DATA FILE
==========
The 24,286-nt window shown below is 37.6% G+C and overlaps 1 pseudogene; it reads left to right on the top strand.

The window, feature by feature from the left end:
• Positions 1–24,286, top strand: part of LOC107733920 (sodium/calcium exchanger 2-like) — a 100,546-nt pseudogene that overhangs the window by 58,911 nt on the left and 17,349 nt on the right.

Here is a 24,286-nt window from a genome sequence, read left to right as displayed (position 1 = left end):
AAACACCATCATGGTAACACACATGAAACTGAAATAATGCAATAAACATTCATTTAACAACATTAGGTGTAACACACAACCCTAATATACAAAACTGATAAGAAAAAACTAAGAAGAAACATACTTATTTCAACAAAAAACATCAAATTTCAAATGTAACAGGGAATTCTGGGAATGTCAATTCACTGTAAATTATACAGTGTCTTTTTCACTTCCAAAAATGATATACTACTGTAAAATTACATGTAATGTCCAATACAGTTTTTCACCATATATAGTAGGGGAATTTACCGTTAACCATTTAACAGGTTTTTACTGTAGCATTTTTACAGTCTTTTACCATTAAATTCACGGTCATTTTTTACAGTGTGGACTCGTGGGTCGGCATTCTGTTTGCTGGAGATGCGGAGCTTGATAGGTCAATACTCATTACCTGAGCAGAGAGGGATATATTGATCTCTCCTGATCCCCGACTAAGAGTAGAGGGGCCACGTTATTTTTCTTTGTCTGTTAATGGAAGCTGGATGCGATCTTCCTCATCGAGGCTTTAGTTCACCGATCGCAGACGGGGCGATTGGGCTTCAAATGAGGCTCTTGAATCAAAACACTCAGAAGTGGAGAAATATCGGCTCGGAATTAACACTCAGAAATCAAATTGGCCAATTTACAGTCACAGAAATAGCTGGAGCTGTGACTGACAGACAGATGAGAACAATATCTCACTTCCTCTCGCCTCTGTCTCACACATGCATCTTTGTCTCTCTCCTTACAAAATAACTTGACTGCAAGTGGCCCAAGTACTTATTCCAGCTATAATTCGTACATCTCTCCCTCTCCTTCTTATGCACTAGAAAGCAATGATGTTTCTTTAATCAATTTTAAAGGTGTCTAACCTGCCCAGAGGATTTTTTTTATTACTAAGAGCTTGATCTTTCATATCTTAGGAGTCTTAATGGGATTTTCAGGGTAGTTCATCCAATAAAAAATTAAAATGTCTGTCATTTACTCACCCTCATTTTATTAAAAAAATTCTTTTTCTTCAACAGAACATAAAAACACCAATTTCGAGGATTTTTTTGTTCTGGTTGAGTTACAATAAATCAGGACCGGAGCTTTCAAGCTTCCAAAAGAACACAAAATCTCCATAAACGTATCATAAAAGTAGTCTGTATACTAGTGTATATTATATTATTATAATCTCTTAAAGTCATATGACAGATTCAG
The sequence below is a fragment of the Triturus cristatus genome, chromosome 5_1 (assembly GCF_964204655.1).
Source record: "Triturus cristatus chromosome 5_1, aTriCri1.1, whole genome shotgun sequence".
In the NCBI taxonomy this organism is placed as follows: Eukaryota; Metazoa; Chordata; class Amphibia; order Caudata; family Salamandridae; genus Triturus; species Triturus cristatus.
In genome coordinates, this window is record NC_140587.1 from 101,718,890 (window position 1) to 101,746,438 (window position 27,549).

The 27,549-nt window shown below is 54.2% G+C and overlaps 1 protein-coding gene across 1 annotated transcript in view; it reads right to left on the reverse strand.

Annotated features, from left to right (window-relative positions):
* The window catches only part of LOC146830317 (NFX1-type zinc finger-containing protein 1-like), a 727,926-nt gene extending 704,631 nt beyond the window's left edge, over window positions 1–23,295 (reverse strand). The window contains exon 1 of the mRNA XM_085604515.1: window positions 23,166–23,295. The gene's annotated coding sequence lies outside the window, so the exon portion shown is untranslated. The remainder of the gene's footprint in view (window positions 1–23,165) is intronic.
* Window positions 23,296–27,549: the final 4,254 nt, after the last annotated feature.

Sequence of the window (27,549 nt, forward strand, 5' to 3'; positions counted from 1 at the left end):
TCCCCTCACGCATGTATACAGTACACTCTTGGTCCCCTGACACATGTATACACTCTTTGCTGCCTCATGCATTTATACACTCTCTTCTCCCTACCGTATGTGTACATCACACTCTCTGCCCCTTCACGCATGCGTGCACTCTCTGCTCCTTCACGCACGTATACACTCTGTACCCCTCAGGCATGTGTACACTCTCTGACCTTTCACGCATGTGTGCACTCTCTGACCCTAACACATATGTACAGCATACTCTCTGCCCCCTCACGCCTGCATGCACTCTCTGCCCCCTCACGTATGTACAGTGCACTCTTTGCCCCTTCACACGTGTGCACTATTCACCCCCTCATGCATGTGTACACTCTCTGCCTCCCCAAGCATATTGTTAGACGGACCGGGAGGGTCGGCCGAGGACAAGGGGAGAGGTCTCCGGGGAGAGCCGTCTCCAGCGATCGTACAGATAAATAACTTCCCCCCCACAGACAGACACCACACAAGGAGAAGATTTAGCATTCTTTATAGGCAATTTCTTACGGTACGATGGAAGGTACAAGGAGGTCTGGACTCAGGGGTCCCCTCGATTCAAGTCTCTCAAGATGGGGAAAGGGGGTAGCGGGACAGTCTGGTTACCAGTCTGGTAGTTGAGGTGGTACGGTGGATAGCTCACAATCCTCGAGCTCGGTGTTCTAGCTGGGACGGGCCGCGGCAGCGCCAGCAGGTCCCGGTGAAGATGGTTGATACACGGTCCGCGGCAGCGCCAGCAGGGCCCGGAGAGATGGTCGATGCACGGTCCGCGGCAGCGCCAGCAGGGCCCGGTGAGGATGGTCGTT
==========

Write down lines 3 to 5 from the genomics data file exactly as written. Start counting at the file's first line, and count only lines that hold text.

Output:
• Positions 1–24,286, top strand: part of LOC107733920 (sodium/calcium exchanger 2-like) — a 100,546-nt pseudogene that overhangs the window by 58,911 nt on the left and 17,349 nt on the right.

Here is a 24,286-nt window from a genome sequence, read left to right as displayed (position 1 = left end):
AAACACCATCATGGTAACACACATGAAACTGAAATAATGCAATAAACATTCATTTAACAACATTAGGTGTAACACACAACCCTAATATACAAAACTGATAAGAAAAAACTAAGAAGAAACATACTTATTTCAACAAAAAACATCAAATTTCAAATGTAACAGGGAATTCTGGGAATGTCAATTCACTGTAAATTATACAGTGTCTTTTTCACTTCCAAAAATGATATACTACTGTAAAATTACATGTAATGTCCAATACAGTTTTTCACCATATATAGTAGGGGAATTTACCGTTAACCATTTAACAGGTTTTTACTGTAGCATTTTTACAGTCTTTTACCATTAAATTCACGGTCATTTTTTACAGTGTGGACTCGTGGGTCGGCATTCTGTTTGCTGGAGATGCGGAGCTTGATAGGTCAATACTCATTACCTGAGCAGAGAGGGATATATTGATCTCTCCTGATCCCCGACTAAGAGTAGAGGGGCCACGTTATTTTTCTTTGTCTGTTAATGGAAGCTGGATGCGATCTTCCTCATCGAGGCTTTAGTTCACCGATCGCAGACGGGGCGATTGGGCTTCAAATGAGGCTCTTGAATCAAAACACTCAGAAGTGGAGAAATATCGGCTCGGAATTAACACTCAGAAATCAAATTGGCCAATTTACAGTCACAGAAATAGCTGGAGCTGTGACTGACAGACAGATGAGAACAATATCTCACTTCCTCTCGCCTCTGTCTCACACATGCATCTTTGTCTCTCTCCTTACAAAATAACTTGACTGCAAGTGGCCCAAGTACTTATTCCAGCTATAATTCGTACATCTCTCCCTCTCCTTCTTATGCACTAGAAAGCAATGATGTTTCTTTAATCAATTTTAAAGGTGTCTAACCTGCCCAGAGGATTTTTTTTATTACTAAGAGCTTGATCTTTCATATCTTAGGAGTCTTAATGGGATTTTCAGGGTAGTTCATCCAATAAAAAATTAAAATGTCTGTCATTTACTCACCCTCATTTTATTAAAAAAATTCTTTTTCTTCAACAGAACATAAAAACACCAATTTCGAGGATTTTTTTGTTCTGGTTGAGTTACAATAAATCAGGACCGGAGCTTTCAAGCTTCCAAAAGAACACAAAATCTCCATAAACGTATCATAAAAGTAGTCTGTATACTAGTGTATATTATATTATTATAATCTCTTAAAGTCATATGACAGATTCAG